How do I buy shares?
From 1 March, you can invest online through our Crowdfunder page. This site, factsandheart.org will redirect to our Crowdfunder page from that date
Or, you can make offline payments by sending a cheque in any major currency made out to New Internationalist Co-op Ltd and posting it to New Internationalist, The Old Music Hall, 106-108 Cowley Road, Oxford, OX4 1JE, United Kingdom.
If you live in Canada or the US you can post your cheque to our North American Office: New Internationalist, 2446 Bank Street, Suite 653, Ottawa, Ontario, K1V 1A8.
Before you invest, please make sure you read the community share offer document and business plan.
Why become a co-operative?
As a result of this community share offer, New Internationalist will become a global media co-operative, co-owned by you and thousands of others across the world.
In many ways, this is a natural progression for us. Our journalism has always been a reflection of who are and how we are run. You could say that we know how to democratize a newsroom like no-one else – we did it 37 years ago when we started to operate as a workers’ co-op.
Our stories have always focused on equality and bold, bright ideas for ways to change things for the better. We felt it was time that we did something big ourselves, something that reflects our ethos and pioneers an exciting new path for media ownership.
Do I have to be a New Internationalist magazine subscriber to buy shares?
Not at all. You just have to believe that the world needs more global journalism with facts and heart, delivered by independent media organizations that can be relied on to produce honest, trustworthy media.
How will the funding be used?
The investment will be used to transform our business and return New Internationalist to surplus within the next three years. It will allow us to scale up our digital journalism, relaunch our magazine, grow our book-publishing and mail-order business and expand our events programme.
While it will mean we can increase our impact – breaking out of the echo chamber and getting progressive ideas to a wider audience than ever before – the share offer capital will also protect us into the future. That’s because we will spend 25% of money raised on income-generating arms of the business to subsidize our mission.
What happens if we overfund?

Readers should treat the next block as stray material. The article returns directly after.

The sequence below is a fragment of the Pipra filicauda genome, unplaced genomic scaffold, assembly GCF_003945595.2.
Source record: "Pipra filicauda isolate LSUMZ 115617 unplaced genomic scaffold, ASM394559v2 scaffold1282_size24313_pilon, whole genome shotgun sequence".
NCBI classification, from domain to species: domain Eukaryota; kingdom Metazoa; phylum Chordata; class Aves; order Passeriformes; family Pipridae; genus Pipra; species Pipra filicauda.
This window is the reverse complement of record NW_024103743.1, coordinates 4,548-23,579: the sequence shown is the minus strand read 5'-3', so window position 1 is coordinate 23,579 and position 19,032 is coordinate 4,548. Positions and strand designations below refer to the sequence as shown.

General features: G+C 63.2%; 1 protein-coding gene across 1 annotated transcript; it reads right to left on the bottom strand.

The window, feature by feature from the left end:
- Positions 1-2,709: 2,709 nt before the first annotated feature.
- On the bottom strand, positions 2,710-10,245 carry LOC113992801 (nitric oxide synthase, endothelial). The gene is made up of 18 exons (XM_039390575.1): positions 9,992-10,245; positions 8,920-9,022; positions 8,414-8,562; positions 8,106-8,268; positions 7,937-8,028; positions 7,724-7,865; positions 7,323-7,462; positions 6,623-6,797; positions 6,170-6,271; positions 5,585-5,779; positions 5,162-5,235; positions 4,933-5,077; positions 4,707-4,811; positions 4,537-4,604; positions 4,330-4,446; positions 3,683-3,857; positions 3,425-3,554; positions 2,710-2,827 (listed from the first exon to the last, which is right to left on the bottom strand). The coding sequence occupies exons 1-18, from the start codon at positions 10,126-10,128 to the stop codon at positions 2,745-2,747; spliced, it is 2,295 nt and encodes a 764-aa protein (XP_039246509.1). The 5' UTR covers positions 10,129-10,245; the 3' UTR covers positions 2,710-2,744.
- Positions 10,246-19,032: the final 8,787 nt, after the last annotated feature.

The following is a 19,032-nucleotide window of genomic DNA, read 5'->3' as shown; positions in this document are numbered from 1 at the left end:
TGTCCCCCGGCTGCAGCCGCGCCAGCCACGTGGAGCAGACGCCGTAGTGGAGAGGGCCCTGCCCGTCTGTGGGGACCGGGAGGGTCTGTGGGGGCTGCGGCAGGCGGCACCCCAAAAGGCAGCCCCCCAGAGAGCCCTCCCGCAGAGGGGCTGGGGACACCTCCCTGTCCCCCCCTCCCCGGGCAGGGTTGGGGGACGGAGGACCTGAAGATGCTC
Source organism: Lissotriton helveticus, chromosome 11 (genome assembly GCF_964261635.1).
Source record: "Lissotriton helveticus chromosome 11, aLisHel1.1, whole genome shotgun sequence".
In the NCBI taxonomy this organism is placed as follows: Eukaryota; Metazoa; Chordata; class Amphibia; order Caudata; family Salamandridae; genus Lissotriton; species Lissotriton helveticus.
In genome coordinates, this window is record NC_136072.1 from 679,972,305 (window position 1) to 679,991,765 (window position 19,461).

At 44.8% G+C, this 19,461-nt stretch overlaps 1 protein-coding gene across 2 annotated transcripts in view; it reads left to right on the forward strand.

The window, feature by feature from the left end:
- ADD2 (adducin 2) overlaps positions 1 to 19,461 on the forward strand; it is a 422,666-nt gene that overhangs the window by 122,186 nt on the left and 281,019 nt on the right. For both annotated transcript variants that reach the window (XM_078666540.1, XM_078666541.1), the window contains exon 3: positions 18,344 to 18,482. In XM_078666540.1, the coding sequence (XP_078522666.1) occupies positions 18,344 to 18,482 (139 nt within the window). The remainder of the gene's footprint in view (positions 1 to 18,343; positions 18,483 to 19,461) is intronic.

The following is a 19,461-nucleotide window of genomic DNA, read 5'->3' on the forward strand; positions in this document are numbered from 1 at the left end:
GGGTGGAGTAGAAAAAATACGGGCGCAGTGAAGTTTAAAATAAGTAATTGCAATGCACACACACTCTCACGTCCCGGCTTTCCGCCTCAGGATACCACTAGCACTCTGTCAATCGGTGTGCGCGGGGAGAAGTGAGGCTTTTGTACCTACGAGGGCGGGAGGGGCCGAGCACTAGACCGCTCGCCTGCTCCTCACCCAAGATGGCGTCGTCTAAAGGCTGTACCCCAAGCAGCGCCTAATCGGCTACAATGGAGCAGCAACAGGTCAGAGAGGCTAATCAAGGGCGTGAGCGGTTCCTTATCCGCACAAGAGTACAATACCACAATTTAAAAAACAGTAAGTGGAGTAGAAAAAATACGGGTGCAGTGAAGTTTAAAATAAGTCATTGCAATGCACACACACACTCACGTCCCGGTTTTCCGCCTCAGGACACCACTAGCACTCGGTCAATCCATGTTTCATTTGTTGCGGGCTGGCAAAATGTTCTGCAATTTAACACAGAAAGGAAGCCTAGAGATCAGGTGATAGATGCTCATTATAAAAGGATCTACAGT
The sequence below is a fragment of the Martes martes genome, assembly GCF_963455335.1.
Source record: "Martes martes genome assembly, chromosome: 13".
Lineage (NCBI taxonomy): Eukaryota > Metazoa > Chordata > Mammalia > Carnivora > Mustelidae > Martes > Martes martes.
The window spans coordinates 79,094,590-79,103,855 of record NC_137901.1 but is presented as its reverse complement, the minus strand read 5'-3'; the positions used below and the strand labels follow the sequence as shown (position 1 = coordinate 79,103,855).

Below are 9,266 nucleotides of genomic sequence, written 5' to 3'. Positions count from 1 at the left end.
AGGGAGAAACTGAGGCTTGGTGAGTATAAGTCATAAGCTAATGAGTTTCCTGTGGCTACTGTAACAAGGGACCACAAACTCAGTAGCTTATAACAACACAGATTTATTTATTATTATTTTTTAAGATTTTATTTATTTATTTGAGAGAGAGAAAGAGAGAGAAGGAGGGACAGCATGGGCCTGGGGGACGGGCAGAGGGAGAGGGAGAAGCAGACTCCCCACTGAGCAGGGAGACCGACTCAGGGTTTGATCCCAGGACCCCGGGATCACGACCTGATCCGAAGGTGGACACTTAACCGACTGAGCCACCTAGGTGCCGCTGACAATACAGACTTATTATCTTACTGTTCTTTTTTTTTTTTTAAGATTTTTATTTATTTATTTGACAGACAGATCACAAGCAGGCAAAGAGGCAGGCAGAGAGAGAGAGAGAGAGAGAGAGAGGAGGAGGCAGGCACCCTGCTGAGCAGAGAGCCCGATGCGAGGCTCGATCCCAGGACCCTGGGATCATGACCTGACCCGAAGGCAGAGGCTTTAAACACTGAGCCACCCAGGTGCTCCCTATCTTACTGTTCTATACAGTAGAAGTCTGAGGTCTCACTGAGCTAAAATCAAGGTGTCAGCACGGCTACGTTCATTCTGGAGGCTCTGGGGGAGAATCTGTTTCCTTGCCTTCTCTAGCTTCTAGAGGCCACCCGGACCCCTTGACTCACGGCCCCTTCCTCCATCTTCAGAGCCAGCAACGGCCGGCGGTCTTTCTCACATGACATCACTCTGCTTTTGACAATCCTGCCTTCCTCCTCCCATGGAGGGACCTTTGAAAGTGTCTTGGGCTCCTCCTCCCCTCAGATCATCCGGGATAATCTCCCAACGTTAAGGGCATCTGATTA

There is no maximum limit. If we are able raise more, we can run other projects that will increase our reach and further secure our future. For example, if we reached £750,000 ($940,000), we could expand our events programme to include an engaged-journalism summer school, increase the impact of our book publishing, develop our website infrastructure more quickly, boost marketing efforts across the board and increase editorial staff time.
Anything beyond that total will be used as working capital to support our cash flow over the year.
Why can’t I invest less than £50?
£50 felt like the right amount because this is not a donation or a subscription but an investment – and the chance to become the co-owner of a media organization. We didn’t want to exclude anyone from the chance to own us, but the lower we set it, the higher the numbers of people we would need to invest in order to reach our all-or-nothing target.
What do I get in return?
In return for investing, you will become a co-owner of New Internationalist. We have adopted a new legal structure, which makes you custodians of our mission and the core values that drive our journalism.
You will also be invited to join the Common Council, an ongoing forum for engaging with editors, our content and direction, to help us fulfil our mission. (see ‘How will New Internationalist be governed?’)
Can I make any money?
As a social investment, the main return is the outputs of the organization where you’ve put your money. So in our case, your return is a thriving New Internationalist publishing articles with a unique international perspective, eye-opening long-form investigations and stunning videos.
But it may also be possible to offer a financial return, if New Internationalist is in a sufficiently profitable position in the future.
In the short term, we anticipate that any surplus will be reinvested to increase the impact of our work, but the Board of Directors will have the power to pay a small rate of interest on the shares if they have sufficient surpluses to be able to afford to do so. We predict that this will happen in six years’ time (see ‘Do I get my money back’)
Do I get my money back?
Community shares are withdrawable shares. That means that the Board can allow people to take their money out at a small rate each year, if we generate enough income to allow it (or have other people who would like to become co-owners too).